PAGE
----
No one. Just you, dear reader.
Do you wish your pole dance partner would stop pulling your hair? Perhaps you should.
And what about when your partner pulls your hair to the point where it hurts? Again, no one.
And what about when the dance becomes all-over-body? Again, no one ever.
It should be clear from these examples that we can easily have a difficult conversation about how to communicate about physical boundaries. The “right way to handle a tug of war” that one person uses to demonstrate that a tug of war isn’t happening is not the correct way to convey how to handle a tug of war for another person. That is, I cannot tell you what to do. That is, you cannot know what to do. Not everyone is going to be the same. However, I can provide some guidelines to show some ways to communicate about boundaries when you see a tug of war.
1. Speak up:
If you are the one in the pole dance class, ask that you be allowed to say something to someone else, even something as small as, “Hey, what’s up with this tug of war?”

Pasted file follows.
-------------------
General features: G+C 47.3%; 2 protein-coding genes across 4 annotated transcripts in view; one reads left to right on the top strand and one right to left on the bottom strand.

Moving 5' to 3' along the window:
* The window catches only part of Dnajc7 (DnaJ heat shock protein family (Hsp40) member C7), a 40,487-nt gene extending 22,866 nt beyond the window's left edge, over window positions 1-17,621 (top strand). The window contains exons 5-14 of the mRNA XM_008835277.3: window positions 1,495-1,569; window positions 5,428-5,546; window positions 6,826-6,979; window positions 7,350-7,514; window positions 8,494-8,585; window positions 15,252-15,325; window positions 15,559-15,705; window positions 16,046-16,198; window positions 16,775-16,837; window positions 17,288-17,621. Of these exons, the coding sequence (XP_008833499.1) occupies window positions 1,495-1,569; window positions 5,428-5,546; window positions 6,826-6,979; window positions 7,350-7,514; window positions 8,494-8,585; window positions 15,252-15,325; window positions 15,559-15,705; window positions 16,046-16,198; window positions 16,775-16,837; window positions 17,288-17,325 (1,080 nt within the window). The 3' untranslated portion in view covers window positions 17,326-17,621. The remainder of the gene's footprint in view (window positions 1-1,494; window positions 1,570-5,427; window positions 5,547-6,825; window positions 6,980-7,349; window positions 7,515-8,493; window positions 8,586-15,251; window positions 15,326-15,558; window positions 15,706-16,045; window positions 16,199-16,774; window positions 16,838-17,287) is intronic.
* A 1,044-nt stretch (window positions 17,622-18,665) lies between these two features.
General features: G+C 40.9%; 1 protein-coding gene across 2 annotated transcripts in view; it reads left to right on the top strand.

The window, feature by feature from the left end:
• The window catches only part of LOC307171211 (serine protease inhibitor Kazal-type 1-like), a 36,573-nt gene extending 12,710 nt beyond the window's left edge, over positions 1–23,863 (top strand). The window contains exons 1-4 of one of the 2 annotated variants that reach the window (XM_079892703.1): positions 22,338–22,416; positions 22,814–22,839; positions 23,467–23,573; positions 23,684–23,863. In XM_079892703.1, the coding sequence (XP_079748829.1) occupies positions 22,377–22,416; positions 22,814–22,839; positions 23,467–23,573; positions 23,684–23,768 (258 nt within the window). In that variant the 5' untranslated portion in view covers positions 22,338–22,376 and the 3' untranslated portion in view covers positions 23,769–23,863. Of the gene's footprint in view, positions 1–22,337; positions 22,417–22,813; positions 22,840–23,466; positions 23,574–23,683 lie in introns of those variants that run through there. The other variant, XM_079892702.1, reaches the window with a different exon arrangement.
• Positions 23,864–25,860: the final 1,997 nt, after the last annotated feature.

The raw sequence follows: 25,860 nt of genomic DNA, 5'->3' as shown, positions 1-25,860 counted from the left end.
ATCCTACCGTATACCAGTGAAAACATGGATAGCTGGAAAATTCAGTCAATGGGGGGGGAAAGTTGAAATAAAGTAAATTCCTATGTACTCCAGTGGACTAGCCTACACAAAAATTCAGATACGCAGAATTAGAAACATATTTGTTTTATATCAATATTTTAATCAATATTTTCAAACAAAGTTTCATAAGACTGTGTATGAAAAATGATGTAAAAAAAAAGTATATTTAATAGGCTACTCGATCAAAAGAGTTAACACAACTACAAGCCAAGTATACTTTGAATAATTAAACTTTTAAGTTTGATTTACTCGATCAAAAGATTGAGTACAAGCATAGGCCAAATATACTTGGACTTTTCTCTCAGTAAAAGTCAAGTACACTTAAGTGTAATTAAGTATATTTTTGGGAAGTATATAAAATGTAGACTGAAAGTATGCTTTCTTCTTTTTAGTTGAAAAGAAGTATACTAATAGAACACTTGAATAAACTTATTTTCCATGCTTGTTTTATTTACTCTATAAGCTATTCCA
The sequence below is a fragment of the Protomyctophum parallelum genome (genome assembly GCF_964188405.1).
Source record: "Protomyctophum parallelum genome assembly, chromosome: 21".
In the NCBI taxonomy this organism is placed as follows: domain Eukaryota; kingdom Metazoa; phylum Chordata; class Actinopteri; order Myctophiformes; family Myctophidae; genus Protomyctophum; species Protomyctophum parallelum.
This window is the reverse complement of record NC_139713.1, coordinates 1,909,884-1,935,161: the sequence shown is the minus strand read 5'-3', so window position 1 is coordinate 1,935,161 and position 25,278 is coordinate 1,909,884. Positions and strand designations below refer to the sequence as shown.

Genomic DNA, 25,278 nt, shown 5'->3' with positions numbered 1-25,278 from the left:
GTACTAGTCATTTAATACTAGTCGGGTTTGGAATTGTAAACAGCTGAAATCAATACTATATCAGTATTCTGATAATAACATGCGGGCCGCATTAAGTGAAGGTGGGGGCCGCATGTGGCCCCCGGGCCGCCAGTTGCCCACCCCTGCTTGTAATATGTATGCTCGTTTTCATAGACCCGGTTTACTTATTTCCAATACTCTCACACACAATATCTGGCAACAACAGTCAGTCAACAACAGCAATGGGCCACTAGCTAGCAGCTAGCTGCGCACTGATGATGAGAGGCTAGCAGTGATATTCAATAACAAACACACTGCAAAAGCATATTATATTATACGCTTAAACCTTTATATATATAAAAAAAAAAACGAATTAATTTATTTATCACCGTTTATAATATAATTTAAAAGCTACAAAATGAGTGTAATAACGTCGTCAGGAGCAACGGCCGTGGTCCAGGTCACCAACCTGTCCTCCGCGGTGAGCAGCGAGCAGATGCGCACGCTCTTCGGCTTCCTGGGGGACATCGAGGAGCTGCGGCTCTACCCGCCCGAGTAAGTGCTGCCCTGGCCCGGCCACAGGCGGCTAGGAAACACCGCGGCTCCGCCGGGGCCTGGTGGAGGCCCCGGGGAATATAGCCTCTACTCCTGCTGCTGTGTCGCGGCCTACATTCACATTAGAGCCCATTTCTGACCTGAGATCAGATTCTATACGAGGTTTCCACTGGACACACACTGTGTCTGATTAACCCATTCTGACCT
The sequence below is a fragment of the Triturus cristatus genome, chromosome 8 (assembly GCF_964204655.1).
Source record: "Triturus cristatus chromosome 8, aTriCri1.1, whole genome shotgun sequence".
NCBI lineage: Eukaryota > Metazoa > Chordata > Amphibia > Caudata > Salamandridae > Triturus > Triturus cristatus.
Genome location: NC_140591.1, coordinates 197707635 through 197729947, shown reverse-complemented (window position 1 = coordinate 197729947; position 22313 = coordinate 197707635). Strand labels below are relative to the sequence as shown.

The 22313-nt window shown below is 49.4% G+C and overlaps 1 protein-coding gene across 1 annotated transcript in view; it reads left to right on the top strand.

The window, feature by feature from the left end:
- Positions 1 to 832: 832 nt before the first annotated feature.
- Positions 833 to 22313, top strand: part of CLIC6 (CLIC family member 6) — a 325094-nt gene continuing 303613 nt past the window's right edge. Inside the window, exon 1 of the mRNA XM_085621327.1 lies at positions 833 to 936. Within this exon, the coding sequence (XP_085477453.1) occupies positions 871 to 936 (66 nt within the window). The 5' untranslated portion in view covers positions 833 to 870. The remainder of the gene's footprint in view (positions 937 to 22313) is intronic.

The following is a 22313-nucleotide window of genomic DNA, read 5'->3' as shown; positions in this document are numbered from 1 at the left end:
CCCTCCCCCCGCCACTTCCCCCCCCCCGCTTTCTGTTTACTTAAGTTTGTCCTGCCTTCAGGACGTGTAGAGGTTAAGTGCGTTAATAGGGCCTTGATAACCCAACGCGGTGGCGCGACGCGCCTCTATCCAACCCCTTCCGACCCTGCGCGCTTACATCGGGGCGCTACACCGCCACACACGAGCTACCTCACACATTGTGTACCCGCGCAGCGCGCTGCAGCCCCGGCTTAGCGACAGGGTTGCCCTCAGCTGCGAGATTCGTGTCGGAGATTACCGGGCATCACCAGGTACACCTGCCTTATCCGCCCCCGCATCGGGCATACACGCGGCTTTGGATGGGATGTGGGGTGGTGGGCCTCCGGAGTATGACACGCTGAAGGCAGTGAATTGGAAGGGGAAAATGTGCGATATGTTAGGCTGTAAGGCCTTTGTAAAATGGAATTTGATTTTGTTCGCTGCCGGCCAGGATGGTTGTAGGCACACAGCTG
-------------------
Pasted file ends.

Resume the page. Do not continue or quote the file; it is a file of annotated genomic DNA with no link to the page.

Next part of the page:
If you are the other person in the pole dance class, offer a few words of encouragement, not a request for another person.
If you are the person in the pole dance class, ask for permission to ask someone for an explanation of the behavior. Your body is yours. You are free to say no, to stand up, or to stop what you are doing. Or you can acknowledge it and ask for forgiveness.
If someone is tugging you or someone else, try to help out. If they are doing it accidentally or because they are drunk or otherwise stupid, tell them to stop. That is not a sign of aggression.
If a member of your class is being pulled on by a person who is much bigger than you, grab them. Don’t fight back; if you’re larger than them, they can drag you into the class. If you are in the middle of the class, go with them to the back of the class rather than dragging them with you. You are helping them to figure out the best way to handle what is happening.
Try to be an example. Make yourself a friend if you can.
If someone pulls your hair, stop it. If someone has stopped and they are still pulling on you, stand up and walk